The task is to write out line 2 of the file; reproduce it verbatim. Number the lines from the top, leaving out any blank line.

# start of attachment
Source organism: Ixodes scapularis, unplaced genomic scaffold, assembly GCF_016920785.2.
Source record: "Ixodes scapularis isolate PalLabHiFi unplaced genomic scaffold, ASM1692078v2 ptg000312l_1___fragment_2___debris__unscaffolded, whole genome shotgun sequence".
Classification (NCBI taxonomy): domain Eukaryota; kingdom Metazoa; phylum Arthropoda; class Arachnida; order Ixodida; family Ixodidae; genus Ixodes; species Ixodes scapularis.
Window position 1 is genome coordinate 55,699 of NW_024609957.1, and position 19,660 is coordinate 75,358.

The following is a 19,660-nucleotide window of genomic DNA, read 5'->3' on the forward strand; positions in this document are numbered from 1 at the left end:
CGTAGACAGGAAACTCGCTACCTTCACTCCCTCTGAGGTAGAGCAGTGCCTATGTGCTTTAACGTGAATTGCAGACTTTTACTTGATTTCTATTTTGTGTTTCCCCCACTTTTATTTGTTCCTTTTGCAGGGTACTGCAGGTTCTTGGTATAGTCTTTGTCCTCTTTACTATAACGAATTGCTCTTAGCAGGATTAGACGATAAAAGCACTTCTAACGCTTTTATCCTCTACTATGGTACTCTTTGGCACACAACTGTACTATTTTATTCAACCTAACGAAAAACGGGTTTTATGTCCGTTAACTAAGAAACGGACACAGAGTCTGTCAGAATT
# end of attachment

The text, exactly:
Source record: "Ixodes scapularis isolate PalLabHiFi unplaced genomic scaffold, ASM1692078v2 ptg000312l_1___fragment_2___debris__unscaffolded, whole genome shotgun sequence".